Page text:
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Eighteen years later, no Game 6 guarantees coming

by Dan Rosen

Mark Messier is retired. There will be no pre-game guarantees this year.

"We haven't really thought about it," Rangers center Brad Richards said Thursday at Madison Square Garden after what may be the Rangers' last full team workout of the season unless they win Game 6 at Prudential Center on Friday.

Ah, but 18 years ago Thursday, Messier issued the guarantee heard round the hockey world when he boldly predicted that the Rangers would storm into the Meadowlands and stave off elimination by winning Game 6 of the 1994 Eastern Conference Finals.

"Mess Sez We'll Win" was the giant bold headline on the back page of the New York Daily News on May 25, 1994.

"No disrespect to history, but we're worried about ourselves. We want to create our own story and that's what we're here to do." -- Rangers' Brad Richards

"We'll Win Tonight" was the back-page headline in the New York Post that morning, even though Messier made his guarantee the day before.

How did it affect the New Jersey Devils, the team Messier guaranteed would lose?

Martin Brodeur, who was the Devils goalie 18 years ago in the Eastern Conference Finals against the Rangers just as he is today, said it didn't at all.

"We didn't even know before the game was ended that he made a guarantee," Brodeur said on a media conference call Thursday. "I don't know when he did it. I think it was in the morning skate or something. It could have been the night before; but, again, I don't recall it having an effect on us at all. But I think at the end of the game everybody made a big deal out of that. If he really said it, it's a pretty gutsy thing to do."

Messier said it, and then he went out and delivered a hat trick in the third period to seal a 4-2 victory. Game 7 was back at Madison Square Garden and after a goaltending duel between Brodeur and Mike Richter, Stephane Matteau scored a wrap-around winner 4:24 into double overtime.

The rest is history that the Rangers would love to repeat in the coming days and weeks. But, nobody in their dressing room is going to boldly go where Messier did 18 years ago.

In fact, the closest thing there was to a guarantee was Marc Staal saying late Wednesday night, "We'll regroup and get back and get the next one. It'll just take us a little longer."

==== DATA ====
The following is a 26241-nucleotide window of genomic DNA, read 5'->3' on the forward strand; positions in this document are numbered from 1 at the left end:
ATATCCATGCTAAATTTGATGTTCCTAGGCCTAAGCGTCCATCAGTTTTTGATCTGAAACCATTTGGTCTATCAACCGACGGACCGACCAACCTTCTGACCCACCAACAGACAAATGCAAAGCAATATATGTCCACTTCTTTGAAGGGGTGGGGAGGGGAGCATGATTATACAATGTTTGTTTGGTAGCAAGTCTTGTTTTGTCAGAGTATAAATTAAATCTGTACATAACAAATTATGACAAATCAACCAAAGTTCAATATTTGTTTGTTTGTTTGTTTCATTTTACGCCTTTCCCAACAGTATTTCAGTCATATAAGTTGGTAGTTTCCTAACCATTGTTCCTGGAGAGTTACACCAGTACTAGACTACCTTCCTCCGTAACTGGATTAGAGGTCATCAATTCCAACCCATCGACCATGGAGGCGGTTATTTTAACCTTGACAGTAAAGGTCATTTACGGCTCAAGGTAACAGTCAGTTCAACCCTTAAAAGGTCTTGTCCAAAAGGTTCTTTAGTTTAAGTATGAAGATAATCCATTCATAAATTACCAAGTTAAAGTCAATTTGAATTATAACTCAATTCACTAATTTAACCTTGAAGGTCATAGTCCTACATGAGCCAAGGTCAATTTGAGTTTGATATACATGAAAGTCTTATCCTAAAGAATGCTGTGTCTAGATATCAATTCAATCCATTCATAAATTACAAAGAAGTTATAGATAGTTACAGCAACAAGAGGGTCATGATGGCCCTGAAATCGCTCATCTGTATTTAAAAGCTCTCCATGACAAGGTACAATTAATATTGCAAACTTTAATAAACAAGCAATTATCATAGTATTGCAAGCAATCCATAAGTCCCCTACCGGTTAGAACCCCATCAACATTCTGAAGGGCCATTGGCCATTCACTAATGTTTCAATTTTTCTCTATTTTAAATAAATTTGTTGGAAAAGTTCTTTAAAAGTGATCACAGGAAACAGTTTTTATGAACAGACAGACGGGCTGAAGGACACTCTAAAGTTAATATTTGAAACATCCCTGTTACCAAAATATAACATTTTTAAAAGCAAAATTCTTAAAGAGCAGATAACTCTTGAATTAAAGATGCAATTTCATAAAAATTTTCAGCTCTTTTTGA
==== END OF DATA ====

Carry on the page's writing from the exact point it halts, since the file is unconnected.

He meant to win the series, something the Rangers were hoping to do in six games but now will have to settle for doing in seven, if at all. It wasn't all that emphatic of a statement, and certainly not back-page material, even in New York.


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"No disrespect to history, but we're worried about ourselves," Rangers center Brad Richards said Thursday. "We want to create our own story and that's what we're here to do."

Regardless, the similarities to the '94 series are everywhere now.

Just like it was 18 years ago, the Rangers led the Devils 2-1 only to have New Jersey come back and win Game 4 at home and then Game 5 at the Garden. The dates are even set up the exact same with both Game 3s being played on the 19th of May, both Game 4s on the 21st, both Game 5s on the 23rd and both Game 6s on the 25th.

Yes, if there is a Game 7, it will be on May 27 at Madison Square Garden, just like it was 18 years ago.

Brodeur, though, noted the one big difference between the Rangers and Devils of 18 years ago and the Rangers and Devils of now.

"We were not supposed to compete with them at all in '94," Brodeur said. "They made all these trades and they had all these big guys at the end, and they pulled it off in a dramatic way. But this time around, we feel we can play with them. It makes me feel a lot more comfortable going into these games coming up."

He's right in that the Rangers went out and got several big-name players prior to the deadline, including Matteau, Craig MacTavish, Glenn Anderson and Brian Noonan. This year the Rangers stood pat at the deadline, acquiring only John Scott, the tallest black ace.

But the fact is the Devils and Rangers were closer in the regular season in 1994 than they were this season. The Rangers won the President's Trophy with 112 points, but New Jersey had 106 to finish third in the Eastern Conference. The Rangers were tops in the East this season with 109, and New Jersey was seven back in sixth place with 102.

"I don't even think about '94," Devils coach Peter DeBoer said. "In '94 I still had hair. It was that long ago. That plays no part in what we're doing."

"Not to disrespect what happened, but that has nothing to do with how we're preparing," Rangers coach John Tortorella said.

Except, of course, for the one remaining link between the two series -- Brodeur.

"Nobody knew my name back then," Brodeur said.

They were chanting it loudly Wednesday night at the Garden. Now those same blue-clad fans and all others like them are hoping the 2012 Rangers find a way to equal the 1994 Rangers.

If it does, it won't come with a pre-game guarantee.

Messier is retired.

Follow Dan Rosen on Twitter at: @drosennhl

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